Руслан У. Закиров


DBIx::Poggy - async Pg with AnyEvent and Promises


    use strict;
    use warnings;

    use DBIx::Poggy;
    my $pool = DBIx::Poggy->new( pool_size => 5 );
    $pool->connect('dbi:Pg:db=test', 'root', 'password');

    use AnyEvent;
    my $cv = AnyEvent->condvar;

    my $res;
        'SELECT * FROM users WHERE name = ?', {}, 'ruz'
    ->then(sub {
        my $user = $res->{user} = shift;

        return $pool->take->selectall_arrayref(
            'SELECT * FROM friends WHERE user_id = ?', undef, $user->{id}
    ->then(sub {
        my $friends = $res->{friends} = shift;
    ->catch(sub {
        my $error = shift;
        die $error;
    ->finally(sub {
        $cv->send( $res );



"Async" postgres as much as DBD::Pg allows with Promises instead of callbacks.

You get DBI interface you used to that returns promises, connections pool, queries queuing and support of transactions.

Why pool?

DBD::Pg is not async, it's non blocking. Every connection can execute only one query at a moment, so to execute several queries in parallel you need several connections. What you get is you can do something in Perl side while postgres crunches data for you.


Usually if you attempt to run two queries on the same connection then DBI throws an error about active query. Poggy takes care of that by queuing up queries you run on one connection. Handy for transactions and pool doesn't grow too much.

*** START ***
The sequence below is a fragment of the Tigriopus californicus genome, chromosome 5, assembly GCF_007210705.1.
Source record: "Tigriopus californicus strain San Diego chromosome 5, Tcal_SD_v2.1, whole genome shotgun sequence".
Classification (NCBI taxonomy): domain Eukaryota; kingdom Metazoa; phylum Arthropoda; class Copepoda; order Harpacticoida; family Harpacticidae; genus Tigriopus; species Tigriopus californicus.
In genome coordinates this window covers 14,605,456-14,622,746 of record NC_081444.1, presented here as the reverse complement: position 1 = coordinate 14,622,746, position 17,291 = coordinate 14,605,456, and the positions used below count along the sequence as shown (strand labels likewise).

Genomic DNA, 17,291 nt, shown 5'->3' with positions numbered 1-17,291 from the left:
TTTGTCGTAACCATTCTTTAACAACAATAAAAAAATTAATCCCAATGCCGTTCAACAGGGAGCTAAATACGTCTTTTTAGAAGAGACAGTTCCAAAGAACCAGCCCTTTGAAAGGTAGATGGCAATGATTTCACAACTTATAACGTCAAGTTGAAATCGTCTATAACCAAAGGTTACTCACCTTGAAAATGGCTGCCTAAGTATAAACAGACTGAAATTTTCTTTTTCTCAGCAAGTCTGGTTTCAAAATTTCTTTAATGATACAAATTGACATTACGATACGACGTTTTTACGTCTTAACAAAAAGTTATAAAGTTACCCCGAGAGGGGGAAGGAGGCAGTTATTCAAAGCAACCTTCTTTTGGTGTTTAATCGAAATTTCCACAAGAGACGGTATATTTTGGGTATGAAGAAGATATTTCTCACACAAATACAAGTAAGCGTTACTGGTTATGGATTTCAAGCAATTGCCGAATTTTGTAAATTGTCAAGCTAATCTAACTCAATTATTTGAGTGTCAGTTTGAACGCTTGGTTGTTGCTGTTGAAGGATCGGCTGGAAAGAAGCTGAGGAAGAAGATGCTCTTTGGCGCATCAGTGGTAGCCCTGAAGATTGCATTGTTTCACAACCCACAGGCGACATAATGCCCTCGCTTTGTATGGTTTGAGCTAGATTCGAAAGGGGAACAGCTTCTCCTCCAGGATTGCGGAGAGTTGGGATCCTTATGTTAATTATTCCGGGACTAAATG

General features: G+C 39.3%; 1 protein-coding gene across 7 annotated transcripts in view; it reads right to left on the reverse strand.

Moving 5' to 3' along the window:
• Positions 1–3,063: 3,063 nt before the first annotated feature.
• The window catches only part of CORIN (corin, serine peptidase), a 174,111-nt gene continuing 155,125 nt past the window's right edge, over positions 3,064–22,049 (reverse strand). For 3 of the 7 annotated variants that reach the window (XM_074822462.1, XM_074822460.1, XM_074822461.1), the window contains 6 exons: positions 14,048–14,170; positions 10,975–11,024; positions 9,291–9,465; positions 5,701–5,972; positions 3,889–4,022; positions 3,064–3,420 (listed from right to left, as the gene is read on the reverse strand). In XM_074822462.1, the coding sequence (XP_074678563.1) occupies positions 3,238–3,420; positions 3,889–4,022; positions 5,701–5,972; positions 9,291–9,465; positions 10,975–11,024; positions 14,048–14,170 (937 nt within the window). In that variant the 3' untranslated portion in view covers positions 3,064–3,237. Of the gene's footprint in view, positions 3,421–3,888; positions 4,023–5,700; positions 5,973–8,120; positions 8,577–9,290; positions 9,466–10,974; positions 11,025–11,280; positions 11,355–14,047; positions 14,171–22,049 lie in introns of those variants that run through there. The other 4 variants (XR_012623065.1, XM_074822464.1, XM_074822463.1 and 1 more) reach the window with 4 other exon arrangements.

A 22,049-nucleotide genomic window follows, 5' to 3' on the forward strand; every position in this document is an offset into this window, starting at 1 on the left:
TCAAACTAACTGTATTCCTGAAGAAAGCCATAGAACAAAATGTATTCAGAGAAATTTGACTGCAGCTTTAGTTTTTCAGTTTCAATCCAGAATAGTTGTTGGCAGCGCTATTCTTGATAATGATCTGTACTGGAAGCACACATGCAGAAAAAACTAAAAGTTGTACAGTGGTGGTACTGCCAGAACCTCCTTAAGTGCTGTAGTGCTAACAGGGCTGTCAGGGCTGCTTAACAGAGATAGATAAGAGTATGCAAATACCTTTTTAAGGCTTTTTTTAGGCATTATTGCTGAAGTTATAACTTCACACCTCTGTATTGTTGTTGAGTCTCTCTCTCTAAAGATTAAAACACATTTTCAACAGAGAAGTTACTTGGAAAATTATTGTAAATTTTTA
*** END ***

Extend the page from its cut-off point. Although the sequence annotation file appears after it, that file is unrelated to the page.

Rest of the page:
What is async here then?

Only a queries on multiple connections, so if you need to execute many parallel queries then you need many connections. pg_bouncer and haproxy are your friends.



Named arguments:


number of connections to create, creates one more in case all are busy

Returns a new pool object.


Takes the same arguments as "connect" in DBI, opens "pool_size" connections.


Gives one connection from the pool. Takes arguments:


Connection will be released to the pool after transaction or as soon as query queue becomes empty. True by default.

Returns DBIx::Poggy::DBI handle. When "auto" is turned off then in list context returns also guard object that will "release" handle to the pool on destruction.


Takes a handle as argument and puts it back into the pool. At the moment, no protection against double putting or active queries on the handle.


Ruslan U. Zakirov <>


Under the same terms as perl itself.